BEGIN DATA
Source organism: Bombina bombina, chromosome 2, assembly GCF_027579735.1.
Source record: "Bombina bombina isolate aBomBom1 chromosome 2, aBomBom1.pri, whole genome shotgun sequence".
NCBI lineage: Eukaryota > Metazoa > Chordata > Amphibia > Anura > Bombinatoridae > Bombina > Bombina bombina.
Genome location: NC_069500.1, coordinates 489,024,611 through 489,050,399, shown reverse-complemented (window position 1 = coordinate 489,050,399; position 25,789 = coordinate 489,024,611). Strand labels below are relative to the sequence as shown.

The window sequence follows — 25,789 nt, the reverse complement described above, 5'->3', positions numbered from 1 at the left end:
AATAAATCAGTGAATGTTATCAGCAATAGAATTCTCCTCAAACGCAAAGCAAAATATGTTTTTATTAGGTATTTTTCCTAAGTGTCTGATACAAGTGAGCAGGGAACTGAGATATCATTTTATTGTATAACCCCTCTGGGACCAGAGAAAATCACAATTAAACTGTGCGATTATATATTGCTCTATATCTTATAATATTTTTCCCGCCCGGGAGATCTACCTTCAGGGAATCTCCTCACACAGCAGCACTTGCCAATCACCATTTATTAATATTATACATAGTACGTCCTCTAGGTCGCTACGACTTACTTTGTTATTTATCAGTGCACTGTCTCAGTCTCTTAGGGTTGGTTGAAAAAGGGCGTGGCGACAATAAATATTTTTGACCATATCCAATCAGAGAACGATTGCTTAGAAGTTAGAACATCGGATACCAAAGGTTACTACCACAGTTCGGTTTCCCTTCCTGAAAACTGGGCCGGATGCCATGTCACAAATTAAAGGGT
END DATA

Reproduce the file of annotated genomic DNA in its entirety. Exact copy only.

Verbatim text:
Source organism: Bombina bombina, chromosome 2, assembly GCF_027579735.1.
Source record: "Bombina bombina isolate aBomBom1 chromosome 2, aBomBom1.pri, whole genome shotgun sequence".
NCBI lineage: Eukaryota > Metazoa > Chordata > Amphibia > Anura > Bombinatoridae > Bombina > Bombina bombina.
Genome location: NC_069500.1, coordinates 489,024,611 through 489,050,399, shown reverse-complemented (window position 1 = coordinate 489,050,399; position 25,789 = coordinate 489,024,611). Strand labels below are relative to the sequence as shown.

The window sequence follows — 25,789 nt, the reverse complement described above, 5'->3', positions numbered from 1 at the left end:
AATAAATCAGTGAATGTTATCAGCAATAGAATTCTCCTCAAACGCAAAGCAAAATATGTTTTTATTAGGTATTTTTCCTAAGTGTCTGATACAAGTGAGCAGGGAACTGAGATATCATTTTATTGTATAACCCCTCTGGGACCAGAGAAAATCACAATTAAACTGTGCGATTATATATTGCTCTATATCTTATAATATTTTTCCCGCCCGGGAGATCTACCTTCAGGGAATCTCCTCACACAGCAGCACTTGCCAATCACCATTTATTAATATTATACATAGTACGTCCTCTAGGTCGCTACGACTTACTTTGTTATTTATCAGTGCACTGTCTCAGTCTCTTAGGGTTGGTTGAAAAAGGGCGTGGCGACAATAAATATTTTTGACCATATCCAATCAGAGAACGATTGCTTAGAAGTTAGAACATCGGATACCAAAGGTTACTACCACAGTTCGGTTTCCCTTCCTGAAAACTGGGCCGGATGCCATGTCACAAATTAAAGGGT